A holiday for some known and some not so known

By Dennis Minich

Monday we celebrate Presidents’ Day, what back in the day was actually two holidays: Washington’s Birthday and Lincoln’s Birthday. Back when we observed the two birthdays, I never really wondered why Lincoln’s Birthday deserved special recognition. You really didn’t do anything special and there certainly was no special foodstuff. Washington’s Birthday was slightly more festive, my mother always baked a cherry pie, a nod to the cherry tree little George may or may not have cut down.

At some point, someone decided all presidents needed to be celebrated, so they picked a Monday in February that floats between the two birthday observances and gave us a day to celebrate all 46 of the gentlemen (term used loosely) who have held the office.

I had a professor in college, one I didn’t care for a great deal, but one I will admit taught me some stuff. One of his ongoing lectures was Martin Van Buren was never president. He would blabber about this just about every week without ever explaining why. Then he would brag to his fellow instructors he had convinced us of this historical inaccuracy, even though no one bought into his nonsense. But that being said, there was a justification for his comments.

If someone were to ask the presidents in order, most everyone can get George Washington, John Adams and Thomas Jefferson. Most can take it a step further with James Madison, James Monroe, John Quincy Adams and Andrew Jackson. After rolling off the first seven, most people are stumped.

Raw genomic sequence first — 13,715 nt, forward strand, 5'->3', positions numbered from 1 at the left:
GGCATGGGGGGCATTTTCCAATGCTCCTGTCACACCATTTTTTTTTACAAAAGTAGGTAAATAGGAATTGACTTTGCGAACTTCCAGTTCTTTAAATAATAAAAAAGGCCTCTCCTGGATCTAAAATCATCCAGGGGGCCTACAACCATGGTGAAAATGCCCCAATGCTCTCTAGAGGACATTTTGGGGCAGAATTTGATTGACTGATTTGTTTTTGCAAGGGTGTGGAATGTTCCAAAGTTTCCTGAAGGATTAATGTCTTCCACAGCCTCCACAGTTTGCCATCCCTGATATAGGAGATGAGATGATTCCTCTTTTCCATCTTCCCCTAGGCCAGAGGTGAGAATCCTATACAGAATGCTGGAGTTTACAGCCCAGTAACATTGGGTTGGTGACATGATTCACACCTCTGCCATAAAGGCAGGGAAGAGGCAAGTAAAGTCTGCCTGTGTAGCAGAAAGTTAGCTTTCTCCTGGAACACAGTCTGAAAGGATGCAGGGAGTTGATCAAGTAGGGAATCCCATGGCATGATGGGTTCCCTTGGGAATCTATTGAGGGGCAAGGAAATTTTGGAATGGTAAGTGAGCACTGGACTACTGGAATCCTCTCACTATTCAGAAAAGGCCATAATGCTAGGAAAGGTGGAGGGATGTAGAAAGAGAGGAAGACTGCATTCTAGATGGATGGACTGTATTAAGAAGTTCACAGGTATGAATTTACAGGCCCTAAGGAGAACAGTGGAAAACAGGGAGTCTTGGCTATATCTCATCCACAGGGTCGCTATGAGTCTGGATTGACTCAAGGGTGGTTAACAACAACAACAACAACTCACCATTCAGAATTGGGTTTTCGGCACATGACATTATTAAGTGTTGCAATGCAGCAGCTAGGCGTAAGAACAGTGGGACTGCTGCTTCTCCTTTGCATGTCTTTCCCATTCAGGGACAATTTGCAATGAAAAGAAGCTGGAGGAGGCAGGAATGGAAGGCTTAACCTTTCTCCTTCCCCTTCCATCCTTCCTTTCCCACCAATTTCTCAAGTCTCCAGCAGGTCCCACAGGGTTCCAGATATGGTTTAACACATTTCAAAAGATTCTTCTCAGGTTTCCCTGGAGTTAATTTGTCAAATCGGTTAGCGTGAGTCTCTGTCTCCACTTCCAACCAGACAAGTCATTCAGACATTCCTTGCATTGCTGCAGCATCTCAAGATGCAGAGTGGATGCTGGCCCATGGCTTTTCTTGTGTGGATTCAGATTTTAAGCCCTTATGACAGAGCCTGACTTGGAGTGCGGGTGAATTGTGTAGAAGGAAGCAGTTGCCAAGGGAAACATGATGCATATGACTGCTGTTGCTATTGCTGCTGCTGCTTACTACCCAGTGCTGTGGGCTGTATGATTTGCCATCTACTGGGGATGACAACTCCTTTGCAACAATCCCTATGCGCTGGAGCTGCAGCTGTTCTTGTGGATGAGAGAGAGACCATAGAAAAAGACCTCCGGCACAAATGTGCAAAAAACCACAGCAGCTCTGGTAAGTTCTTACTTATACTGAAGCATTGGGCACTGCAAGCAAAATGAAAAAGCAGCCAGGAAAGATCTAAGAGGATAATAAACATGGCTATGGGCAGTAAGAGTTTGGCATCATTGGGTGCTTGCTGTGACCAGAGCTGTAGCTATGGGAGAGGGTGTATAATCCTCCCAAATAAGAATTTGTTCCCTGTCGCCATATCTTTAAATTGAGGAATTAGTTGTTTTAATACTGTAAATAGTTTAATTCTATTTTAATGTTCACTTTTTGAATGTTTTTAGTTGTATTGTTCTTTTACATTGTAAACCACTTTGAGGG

Maybe its easier if you take the list in reverse order: Biden, Trump, Obama, George W. Bush, Clinton, George Bush, Reagan, Carter, Ford, Nixon, Johnson, Kennedy, Eisenhower, Harry S Truman (note Truman’s name must always be written in bold type in Missouri), Roosevelt, Hoover and? Getting those last 16 might be a task for some, but not that surprising. So, we know 16 presidents at the end; seven at the beginning and then know there were some people like Abe Lincoln, Teddy Roosevelt and Grant thrown in somewhere. With 46 guys having held the office, that leaves about half living primarily in obscurity.

Knowing about half does help with some trivia: for example: we know the first assassinated was Lincoln, we know the only one from Missouri is Truman, one was from Kansas, but was elected as a Pennsylvanian: Eisenhower, and the only one to never be elected president or vice president: Ford.

There could be so much more trivia: There is one who was very rotund; there was one who was single; there was the first one to travel abroad, and one who served two non-consecutive terms. But since we cannot remember their names, their contributions to history must be pretty meaningless. So, Monday we pay homage to 25 guys we can name and another 21 who have faded into the mists of history.

Just because I want my readers to be smarter than the average human being, here are a couple tidbits to help make your trivia skills better. When working in reverse order, Calvin Coolidge preceded Hoover. When asked to name in order, remember following Washington, Adams, Jefferson, Madison, Monroe, Adams and Jackson was none other than Martin Van Buren, who indeed was the eighth president of the United States. Extra credit is awarded if you know William Henry Harrison came ninth, but was in office only a month.


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